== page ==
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Open AccessArticle

Gellan Gum-Based Hydrogel for the Transdermal Delivery of Nebivolol: Optimization and Evaluation

1
Department of Pharmaceutical Sciences, College of Clinical Pharmacy, King Faisal University, Al-Ahsa 31982, Saudi Arabia
2
Department of Pharmaceutics, Institute of Pharmacy, Nirma University, Ahmedabad 382481, Gujarat, India
3
Department of Pharmaceutics, Faculty of Pharmacy, King Abdulaziz University, Jeddah 21589, Saudi Arabia
4
Department of Pharmaceutical Sciences, College of Pharmacy, Gulf Medical University, Ajman 4184, UAE
*
Author to whom correspondence should be addressed.
Polymers 2019, 11(10), 1699; https://doi.org/10.3390/polym11101699
Received: 17 September 2019 / Revised: 11 October 2019 / Accepted: 15 October 2019 / Published: 16 October 2019
(This article belongs to the Special Issue Pharmaceutical Polymers)
Poor solubility and appreciable first-pass metabolism have limited the oral bioavailability of nebivolol. The objective of the current investigation was to design, formulate, and optimize a hydrogel-based transdermal system for nebivolol using factorial design and compare its pharmacokinetics with oral suspension. Hydrogel formulations (F1–F8) were prepared by varying the amounts of gellan gum, carbopol, and polyethylene glycol. A 23 full factorial design was used to assess the effect of independent variables such as gellan gum, carbopol, and polyethylene glycol 400 on dependent variables like viscosity, in vitro release, and ex vivo permeation after 2 h at two levels. Optimized gel (F7), containing nebivolol hydrochloride (75 mg), gellan gum (300 mg), carbopol (150 mg), polyethylene glycol 400 (20 µL), tween 80 (1 mL), ethanol (10 mL), and water (up to 30 mL) was selected and evaluated in albino rats. The physicochemical properties of F7 (pH: 7.1 ± 0.15, viscosity: 8943 ± 116 centipoise, drug content: 98.81% ± 2.16%) seem ideal for transdermal application. It was noticed that the concentration of carbopol has a more significant role than gellan gum in gel viscosity. A biphasic release pattern was exhibited by gels, and the release rate was mainly influenced by the concentration of gellan gum. Greater transdermal flux (30.86 ± 4.08 µg/cm2/h) was observed in F7 as compared with other prepared gels. Noticeable enhancement in AUC0-α value (986.52 ± 382.63 ng.h/mL; p < 0.01) of transdermal therapy (~2-fold higher compared with oral administration) established the potential of F7 to improve the rate and extent of nebivolol delivery. The overall results demonstrated here signify that F7 could be a feasible alternative to oral therapy of nebivolol. View Full-Text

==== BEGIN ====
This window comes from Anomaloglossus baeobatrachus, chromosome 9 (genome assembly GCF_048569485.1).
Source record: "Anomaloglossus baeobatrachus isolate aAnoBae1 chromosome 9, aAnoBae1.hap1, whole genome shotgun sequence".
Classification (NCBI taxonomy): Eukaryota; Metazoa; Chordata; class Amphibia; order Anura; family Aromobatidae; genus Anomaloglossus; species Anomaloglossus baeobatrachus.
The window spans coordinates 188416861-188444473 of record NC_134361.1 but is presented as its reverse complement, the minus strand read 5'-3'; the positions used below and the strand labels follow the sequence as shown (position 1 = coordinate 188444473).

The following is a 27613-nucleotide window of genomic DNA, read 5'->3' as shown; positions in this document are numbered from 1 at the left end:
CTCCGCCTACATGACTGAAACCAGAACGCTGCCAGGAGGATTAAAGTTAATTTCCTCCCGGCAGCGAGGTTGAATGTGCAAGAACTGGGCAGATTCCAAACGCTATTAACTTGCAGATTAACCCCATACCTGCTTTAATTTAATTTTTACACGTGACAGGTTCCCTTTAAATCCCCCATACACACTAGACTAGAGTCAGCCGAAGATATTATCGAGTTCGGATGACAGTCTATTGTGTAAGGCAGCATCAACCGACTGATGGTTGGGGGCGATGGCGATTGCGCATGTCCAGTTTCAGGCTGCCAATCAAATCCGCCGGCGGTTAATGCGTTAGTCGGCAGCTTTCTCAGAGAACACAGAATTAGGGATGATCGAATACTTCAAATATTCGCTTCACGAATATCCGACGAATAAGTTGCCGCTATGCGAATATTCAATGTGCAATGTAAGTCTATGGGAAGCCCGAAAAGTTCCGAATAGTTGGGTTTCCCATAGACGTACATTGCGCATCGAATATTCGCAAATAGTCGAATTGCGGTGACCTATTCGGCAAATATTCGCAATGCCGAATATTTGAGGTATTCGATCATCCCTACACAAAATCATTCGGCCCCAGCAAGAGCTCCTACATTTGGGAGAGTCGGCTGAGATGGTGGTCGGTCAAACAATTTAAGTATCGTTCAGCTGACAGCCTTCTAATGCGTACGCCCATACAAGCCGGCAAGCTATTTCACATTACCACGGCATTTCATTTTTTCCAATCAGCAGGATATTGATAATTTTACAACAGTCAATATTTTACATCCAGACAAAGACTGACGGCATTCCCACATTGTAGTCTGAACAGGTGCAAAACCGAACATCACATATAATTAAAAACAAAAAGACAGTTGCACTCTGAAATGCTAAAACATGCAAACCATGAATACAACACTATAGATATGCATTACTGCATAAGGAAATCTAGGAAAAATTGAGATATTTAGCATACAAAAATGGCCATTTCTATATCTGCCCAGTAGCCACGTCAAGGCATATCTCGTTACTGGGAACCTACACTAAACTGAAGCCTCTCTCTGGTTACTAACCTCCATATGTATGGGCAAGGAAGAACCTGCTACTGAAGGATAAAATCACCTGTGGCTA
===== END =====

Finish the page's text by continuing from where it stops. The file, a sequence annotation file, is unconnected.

Keywords: nebivolol; gellan gum; factorial design; gel; pharmacokinetics nebivolol; gellan gum; factorial design; gel; pharmacokinetics
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MDPI and ACS Style

Nair, A.B.; Shah, J.; Aljaeid, B.M.; Al-Dhubiab, B.E.; Jacob, S. Gellan Gum-Based Hydrogel for the Transdermal Delivery of Nebivolol: Optimization and Evaluation. Polymers 2019, 11, 1699.

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